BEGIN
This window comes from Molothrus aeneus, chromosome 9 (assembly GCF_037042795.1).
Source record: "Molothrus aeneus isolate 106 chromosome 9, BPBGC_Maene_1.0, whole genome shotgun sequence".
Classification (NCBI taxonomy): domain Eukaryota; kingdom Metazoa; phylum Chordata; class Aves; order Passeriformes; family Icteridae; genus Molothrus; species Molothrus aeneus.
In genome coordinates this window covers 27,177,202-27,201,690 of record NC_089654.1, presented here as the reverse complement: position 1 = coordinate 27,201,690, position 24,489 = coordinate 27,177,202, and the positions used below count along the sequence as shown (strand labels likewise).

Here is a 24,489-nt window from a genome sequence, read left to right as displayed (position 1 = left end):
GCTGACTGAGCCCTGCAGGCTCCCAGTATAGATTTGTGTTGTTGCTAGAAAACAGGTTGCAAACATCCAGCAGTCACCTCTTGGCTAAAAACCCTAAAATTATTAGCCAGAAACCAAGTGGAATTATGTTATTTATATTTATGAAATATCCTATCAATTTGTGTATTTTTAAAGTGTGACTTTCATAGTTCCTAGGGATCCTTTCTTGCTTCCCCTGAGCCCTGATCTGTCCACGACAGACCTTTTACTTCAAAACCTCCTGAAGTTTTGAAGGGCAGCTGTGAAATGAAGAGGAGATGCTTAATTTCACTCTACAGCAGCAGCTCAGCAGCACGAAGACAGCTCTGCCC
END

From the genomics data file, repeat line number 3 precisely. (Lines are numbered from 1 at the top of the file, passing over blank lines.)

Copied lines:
Classification (NCBI taxonomy): domain Eukaryota; kingdom Metazoa; phylum Chordata; class Aves; order Passeriformes; family Icteridae; genus Molothrus; species Molothrus aeneus.